[Feeder Frenzy] Chef Billy talks being an Overwatch caster, an Executive Chef, and being the best

Source: ChefBilly

 

 

As esports continues to grow, there is an ever-developing relationship between the gaming industry and the food industry. As someone who has cooked professionally for many years, this excites me. I’ve set out to find the best chefs in esports, and discuss their opinions about the connecting worlds of food and esports.

 

 This time I had the opportunity to chat with Bill “ChefBilly” Green, an award-winning Executive Chef and caster for Overwatch Contenders Trials.

 

To start off, why don’t you share your background in both cooking and esports?

 

Cooking has been a part of my life ever since I was little. My mother and grandmother were both chefs, one as a baker (grandma) and one as a pâtissier. I grew up cooking and attended Le Cordon Bleu after I got out of the Navy, graduating with honors there. I lived in France, studying there for about 18 months. I am now an Executive Chef.

 

My background in esports: Overwatch actually got me into it. I had followed the scene a little bit since I’m kind of a nerd. I played it on the Xbox — most of my gaming has been console games like Mass Effect, Madden, and FIFA. Though I didn’t enjoy it at first when I received it as a gift, as I played it more I got hooked. I found a community on Facebook that played Xbox Overwatch and got more involved from there. I joined an organization called the Console Gaming League that’s the largest console gaming network in esports.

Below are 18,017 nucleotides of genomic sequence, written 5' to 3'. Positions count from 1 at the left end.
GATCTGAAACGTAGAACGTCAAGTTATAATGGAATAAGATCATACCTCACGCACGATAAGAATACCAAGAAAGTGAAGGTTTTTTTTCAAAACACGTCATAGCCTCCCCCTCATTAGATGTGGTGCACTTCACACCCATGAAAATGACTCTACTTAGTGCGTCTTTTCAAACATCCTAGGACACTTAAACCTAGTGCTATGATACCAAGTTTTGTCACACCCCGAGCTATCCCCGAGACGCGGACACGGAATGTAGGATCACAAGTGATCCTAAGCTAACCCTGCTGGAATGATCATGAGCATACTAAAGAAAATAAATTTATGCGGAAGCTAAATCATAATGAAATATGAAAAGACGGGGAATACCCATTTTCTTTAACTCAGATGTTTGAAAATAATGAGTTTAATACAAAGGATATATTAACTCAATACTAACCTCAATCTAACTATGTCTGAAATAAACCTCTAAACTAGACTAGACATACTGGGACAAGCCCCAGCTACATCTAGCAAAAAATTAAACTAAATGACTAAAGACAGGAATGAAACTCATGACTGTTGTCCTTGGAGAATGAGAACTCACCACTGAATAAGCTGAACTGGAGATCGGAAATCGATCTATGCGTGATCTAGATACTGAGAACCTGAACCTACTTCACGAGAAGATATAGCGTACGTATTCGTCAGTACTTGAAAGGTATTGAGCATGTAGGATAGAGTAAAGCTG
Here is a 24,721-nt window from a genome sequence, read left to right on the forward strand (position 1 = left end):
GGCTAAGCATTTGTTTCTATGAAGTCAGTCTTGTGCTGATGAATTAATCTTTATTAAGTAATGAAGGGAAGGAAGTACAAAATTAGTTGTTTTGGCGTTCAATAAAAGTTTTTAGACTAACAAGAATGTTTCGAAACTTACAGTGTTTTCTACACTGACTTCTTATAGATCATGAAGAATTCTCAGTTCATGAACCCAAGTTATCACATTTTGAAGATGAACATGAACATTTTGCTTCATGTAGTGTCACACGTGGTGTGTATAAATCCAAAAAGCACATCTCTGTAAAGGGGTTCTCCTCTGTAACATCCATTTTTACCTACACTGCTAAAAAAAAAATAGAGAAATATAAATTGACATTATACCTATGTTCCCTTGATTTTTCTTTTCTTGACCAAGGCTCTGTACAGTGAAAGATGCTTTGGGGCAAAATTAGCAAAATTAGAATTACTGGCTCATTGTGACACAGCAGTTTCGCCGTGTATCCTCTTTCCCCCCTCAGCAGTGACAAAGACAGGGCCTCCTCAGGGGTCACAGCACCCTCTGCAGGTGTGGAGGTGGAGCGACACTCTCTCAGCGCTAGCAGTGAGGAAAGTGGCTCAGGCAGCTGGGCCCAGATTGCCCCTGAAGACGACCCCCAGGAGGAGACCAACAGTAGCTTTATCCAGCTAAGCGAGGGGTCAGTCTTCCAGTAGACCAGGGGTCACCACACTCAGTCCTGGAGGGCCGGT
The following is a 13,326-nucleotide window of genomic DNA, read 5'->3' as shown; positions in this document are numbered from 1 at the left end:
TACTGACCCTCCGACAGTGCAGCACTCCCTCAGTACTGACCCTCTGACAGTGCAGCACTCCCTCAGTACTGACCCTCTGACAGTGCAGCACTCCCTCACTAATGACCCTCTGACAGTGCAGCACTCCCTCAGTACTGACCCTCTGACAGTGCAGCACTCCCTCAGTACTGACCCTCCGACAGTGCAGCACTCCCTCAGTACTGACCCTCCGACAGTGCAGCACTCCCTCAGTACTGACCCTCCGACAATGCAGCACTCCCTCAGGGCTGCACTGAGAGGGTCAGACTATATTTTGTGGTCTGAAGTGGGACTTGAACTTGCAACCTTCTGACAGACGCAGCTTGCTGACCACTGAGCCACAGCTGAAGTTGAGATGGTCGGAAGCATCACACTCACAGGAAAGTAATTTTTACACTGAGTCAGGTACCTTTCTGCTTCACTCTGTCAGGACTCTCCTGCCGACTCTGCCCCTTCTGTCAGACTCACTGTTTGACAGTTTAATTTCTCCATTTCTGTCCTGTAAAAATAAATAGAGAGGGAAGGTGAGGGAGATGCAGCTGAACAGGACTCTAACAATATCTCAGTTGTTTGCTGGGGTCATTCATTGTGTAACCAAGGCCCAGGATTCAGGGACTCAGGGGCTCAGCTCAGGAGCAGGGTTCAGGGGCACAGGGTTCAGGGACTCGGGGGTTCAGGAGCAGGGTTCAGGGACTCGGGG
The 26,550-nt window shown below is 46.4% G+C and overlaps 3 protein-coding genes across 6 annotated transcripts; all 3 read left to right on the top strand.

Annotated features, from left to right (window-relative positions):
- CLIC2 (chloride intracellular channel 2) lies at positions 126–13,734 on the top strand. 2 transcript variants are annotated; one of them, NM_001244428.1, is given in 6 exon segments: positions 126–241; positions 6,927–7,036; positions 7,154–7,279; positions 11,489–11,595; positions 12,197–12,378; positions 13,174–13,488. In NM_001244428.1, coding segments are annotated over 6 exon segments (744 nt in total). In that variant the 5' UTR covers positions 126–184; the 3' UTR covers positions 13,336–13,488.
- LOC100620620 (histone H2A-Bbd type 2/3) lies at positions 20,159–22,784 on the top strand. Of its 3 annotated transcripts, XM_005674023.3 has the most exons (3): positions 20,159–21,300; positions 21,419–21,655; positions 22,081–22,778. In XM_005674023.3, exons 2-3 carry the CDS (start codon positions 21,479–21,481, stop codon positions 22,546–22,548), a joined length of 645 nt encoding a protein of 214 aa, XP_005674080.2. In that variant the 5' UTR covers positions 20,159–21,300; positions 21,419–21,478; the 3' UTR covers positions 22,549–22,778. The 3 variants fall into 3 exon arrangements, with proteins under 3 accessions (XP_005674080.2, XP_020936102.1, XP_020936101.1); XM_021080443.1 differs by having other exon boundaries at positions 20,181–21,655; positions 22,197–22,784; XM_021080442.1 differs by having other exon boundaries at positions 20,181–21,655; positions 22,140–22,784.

What made you want to get into cooking? Did people in your house cook?

 

I actually wanted to be a music teacher, but my parents and I did not see eye-to-eye on that. I couldn’t pay for college myself, so I signed up for the Navy. When I got out of there I had the money to pay for music school, but at that point didn’t want to waste the time. I decided to do something I knew I was good at — and get a degree in it. I started at South Seattle Community College where they had a competition program: competing for the American Culinary Federation’s prizes (I’m very competitive). 

 

It was just in the genes — I wanted to carry on the tradition. I could carry myself with a knife by the time I was 10 years old. I learned how to bake and work off the pastry formulas by the time I was twelve. I worked in my mom’s restaurant around the age of 13. It’s been a part of my life since as long as I can remember, it’s been all about the food.

 

 

What would you say your main “end goal” in both esports and food? How do you wanna  contribute to these industries?

 

Cooking, I’m getting up there in years. At one time I really wanted to compete for the Bocuse d’Or (the Olympic Games of gastronomy), and represent the United States. I also wanted to earn my Certification as a Master Chef. I can still do those, but for the time being my focus is on esports.